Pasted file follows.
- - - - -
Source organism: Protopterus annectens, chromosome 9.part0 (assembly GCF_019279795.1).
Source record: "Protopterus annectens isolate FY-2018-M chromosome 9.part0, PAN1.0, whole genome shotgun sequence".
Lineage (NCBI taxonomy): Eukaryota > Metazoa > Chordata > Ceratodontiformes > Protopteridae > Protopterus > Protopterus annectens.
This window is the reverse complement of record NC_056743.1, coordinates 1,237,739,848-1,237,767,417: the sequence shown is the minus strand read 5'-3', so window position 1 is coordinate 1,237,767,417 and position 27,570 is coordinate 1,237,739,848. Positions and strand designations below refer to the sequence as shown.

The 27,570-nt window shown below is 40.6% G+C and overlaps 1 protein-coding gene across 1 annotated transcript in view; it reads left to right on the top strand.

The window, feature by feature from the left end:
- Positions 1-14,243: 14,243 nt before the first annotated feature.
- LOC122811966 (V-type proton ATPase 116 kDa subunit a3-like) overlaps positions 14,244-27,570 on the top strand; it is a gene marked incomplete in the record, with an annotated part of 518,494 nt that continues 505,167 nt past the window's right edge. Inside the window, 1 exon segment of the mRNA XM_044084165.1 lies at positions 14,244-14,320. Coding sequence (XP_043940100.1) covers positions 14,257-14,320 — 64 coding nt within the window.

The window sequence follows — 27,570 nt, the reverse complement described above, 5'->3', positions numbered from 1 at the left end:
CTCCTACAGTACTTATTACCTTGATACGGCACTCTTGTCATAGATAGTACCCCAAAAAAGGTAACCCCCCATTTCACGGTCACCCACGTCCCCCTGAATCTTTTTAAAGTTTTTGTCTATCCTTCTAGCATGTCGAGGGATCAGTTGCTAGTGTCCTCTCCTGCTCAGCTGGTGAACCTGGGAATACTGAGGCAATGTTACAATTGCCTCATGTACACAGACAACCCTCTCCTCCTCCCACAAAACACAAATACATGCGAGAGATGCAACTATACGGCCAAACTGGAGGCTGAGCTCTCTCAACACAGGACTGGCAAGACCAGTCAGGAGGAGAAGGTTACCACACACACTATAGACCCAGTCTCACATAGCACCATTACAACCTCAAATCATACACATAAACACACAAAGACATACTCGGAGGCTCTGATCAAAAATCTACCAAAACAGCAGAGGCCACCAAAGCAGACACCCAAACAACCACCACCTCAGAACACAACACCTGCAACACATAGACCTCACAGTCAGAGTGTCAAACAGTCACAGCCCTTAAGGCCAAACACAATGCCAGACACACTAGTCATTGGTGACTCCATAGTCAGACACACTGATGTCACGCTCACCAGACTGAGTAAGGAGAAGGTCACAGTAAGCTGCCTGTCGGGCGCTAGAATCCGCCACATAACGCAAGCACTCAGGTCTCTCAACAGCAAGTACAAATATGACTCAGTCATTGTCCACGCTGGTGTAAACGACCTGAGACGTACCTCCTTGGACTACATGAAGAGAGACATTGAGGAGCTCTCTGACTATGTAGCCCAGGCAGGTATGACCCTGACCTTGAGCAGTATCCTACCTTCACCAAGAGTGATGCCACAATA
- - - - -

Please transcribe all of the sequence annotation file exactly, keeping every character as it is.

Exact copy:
Source organism: Protopterus annectens, chromosome 9.part0 (assembly GCF_019279795.1).
Source record: "Protopterus annectens isolate FY-2018-M chromosome 9.part0, PAN1.0, whole genome shotgun sequence".
Lineage (NCBI taxonomy): Eukaryota > Metazoa > Chordata > Ceratodontiformes > Protopteridae > Protopterus > Protopterus annectens.
This window is the reverse complement of record NC_056743.1, coordinates 1,237,739,848-1,237,767,417: the sequence shown is the minus strand read 5'-3', so window position 1 is coordinate 1,237,767,417 and position 27,570 is coordinate 1,237,739,848. Positions and strand designations below refer to the sequence as shown.

The 27,570-nt window shown below is 40.6% G+C and overlaps 1 protein-coding gene across 1 annotated transcript in view; it reads left to right on the top strand.

The window, feature by feature from the left end:
- Positions 1-14,243: 14,243 nt before the first annotated feature.
- LOC122811966 (V-type proton ATPase 116 kDa subunit a3-like) overlaps positions 14,244-27,570 on the top strand; it is a gene marked incomplete in the record, with an annotated part of 518,494 nt that continues 505,167 nt past the window's right edge. Inside the window, 1 exon segment of the mRNA XM_044084165.1 lies at positions 14,244-14,320. Coding sequence (XP_043940100.1) covers positions 14,257-14,320 — 64 coding nt within the window.

The window sequence follows — 27,570 nt, the reverse complement described above, 5'->3', positions numbered from 1 at the left end:
CTCCTACAGTACTTATTACCTTGATACGGCACTCTTGTCATAGATAGTACCCCAAAAAAGGTAACCCCCCATTTCACGGTCACCCACGTCCCCCTGAATCTTTTTAAAGTTTTTGTCTATCCTTCTAGCATGTCGAGGGATCAGTTGCTAGTGTCCTCTCCTGCTCAGCTGGTGAACCTGGGAATACTGAGGCAATGTTACAATTGCCTCATGTACACAGACAACCCTCTCCTCCTCCCACAAAACACAAATACATGCGAGAGATGCAACTATACGGCCAAACTGGAGGCTGAGCTCTCTCAACACAGGACTGGCAAGACCAGTCAGGAGGAGAAGGTTACCACACACACTATAGACCCAGTCTCACATAGCACCATTACAACCTCAAATCATACACATAAACACACAAAGACATACTCGGAGGCTCTGATCAAAAATCTACCAAAACAGCAGAGGCCACCAAAGCAGACACCCAAACAACCACCACCTCAGAACACAACACCTGCAACACATAGACCTCACAGTCAGAGTGTCAAACAGTCACAGCCCTTAAGGCCAAACACAATGCCAGACACACTAGTCATTGGTGACTCCATAGTCAGACACACTGATGTCACGCTCACCAGACTGAGTAAGGAGAAGGTCACAGTAAGCTGCCTGTCGGGCGCTAGAATCCGCCACATAACGCAAGCACTCAGGTCTCTCAACAGCAAGTACAAATATGACTCAGTCATTGTCCACGCTGGTGTAAACGACCTGAGACGTACCTCCTTGGACTACATGAAGAGAGACATTGAGGAGCTCTCTGACTATGTAGCCCAGGCAGGTATGACCCTGACCTTGAGCAGTATCCTACCTTCACCAAGAGTGATGCCACAATA